The toy stands in a static pose, with all four limbs held stiff under the body. The head is sculpted with a confused, dim expression that might be fitting for what is often portrayed as a dim animal. The alternating plates are oddly shaped, unlike any Stegosaurus I’ve ever seen, and there are only 10 when there should at least be 17 [EDIT: Refer to the comments for a good explanation about the plates]. Other accuracy issues abound which should be expected but the most glaring is that there are only 2 spikes at the end of the tail. Do I need to remind anyone how many tail spikes Stegosaurus had? The toy is advertised as having a “whip-action spiked tail” and you only give it two spikes?

As for that action feature, the “whip-action spiked tail”, it doesn’t exist. There is no button to push that makes the tail whip, it’s just a rubbery tail and I guess the idea is that you can just swing it back and forth. The toy has no action feature or articulation; it might be the most boring toy in the original Jurassic Park series. It does of course have the “Dino-Damage” feature where a piece of skin is removed to expose muscle and bone. This was standard issue on a lot of the Jurassic Park toys and was usually frustrating because it was almost inevitable that the skin chunk would get lost. Mine doesn’t have one, and it’s rare to find one that does.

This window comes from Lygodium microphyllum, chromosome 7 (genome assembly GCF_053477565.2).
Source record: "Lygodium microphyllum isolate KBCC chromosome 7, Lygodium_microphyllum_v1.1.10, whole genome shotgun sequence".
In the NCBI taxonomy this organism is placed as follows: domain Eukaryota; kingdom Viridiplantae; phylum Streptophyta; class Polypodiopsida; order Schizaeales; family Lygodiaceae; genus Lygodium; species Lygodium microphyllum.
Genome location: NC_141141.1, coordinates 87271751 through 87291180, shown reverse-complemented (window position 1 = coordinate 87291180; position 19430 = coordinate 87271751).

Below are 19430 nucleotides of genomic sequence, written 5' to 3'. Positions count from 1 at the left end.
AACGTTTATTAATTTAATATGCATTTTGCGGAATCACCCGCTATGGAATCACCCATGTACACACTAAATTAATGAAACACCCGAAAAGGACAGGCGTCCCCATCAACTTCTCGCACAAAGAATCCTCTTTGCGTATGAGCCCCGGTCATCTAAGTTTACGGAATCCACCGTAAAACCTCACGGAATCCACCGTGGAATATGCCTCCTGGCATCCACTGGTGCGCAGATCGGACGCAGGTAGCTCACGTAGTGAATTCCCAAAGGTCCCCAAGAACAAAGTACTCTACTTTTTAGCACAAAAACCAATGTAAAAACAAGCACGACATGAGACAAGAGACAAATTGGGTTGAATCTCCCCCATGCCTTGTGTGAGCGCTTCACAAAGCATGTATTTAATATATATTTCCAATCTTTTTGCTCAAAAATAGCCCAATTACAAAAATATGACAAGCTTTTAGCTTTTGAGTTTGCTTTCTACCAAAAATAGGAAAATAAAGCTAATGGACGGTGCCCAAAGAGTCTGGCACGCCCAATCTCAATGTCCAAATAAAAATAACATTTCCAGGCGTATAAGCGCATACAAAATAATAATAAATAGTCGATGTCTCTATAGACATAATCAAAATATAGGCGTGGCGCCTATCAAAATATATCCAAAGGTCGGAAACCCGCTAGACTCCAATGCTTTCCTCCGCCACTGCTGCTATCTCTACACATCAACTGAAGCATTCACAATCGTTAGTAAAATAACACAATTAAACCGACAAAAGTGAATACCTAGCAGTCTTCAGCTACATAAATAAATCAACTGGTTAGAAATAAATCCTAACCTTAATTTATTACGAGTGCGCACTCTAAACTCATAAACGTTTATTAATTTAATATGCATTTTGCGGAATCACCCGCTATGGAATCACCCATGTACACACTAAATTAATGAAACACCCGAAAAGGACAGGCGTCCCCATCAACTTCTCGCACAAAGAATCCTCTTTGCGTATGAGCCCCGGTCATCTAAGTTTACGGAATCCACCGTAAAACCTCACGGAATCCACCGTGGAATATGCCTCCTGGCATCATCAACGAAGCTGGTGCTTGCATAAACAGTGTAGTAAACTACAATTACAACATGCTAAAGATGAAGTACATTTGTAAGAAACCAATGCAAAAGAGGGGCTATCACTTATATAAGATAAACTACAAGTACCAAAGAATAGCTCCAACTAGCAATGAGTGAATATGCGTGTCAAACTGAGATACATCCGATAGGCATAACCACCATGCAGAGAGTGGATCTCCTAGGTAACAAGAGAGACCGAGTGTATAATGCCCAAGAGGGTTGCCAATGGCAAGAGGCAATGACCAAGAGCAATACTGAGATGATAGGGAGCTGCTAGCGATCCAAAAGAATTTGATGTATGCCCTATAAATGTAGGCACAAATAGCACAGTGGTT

The Kenner Stegosaurus would go on to be replaced by a far superior toy for the Kenner Lost World line, and 25 years later Mattel would go on to make a Stegosaurus that puts them both to shame, thus making this one the weakest of the Jurassic Park Stegosaurus toys. But despite all of my criticism the Kenner Stegosaurus is still a part of the original line and worth seeking out for collectors; just make sure that yours is in better shape than mine!

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Comments 8

  • This was almost mythological to me; I never saw it in any stores, only on the back of the package of the other toys. The only one of the original JP toys I never found…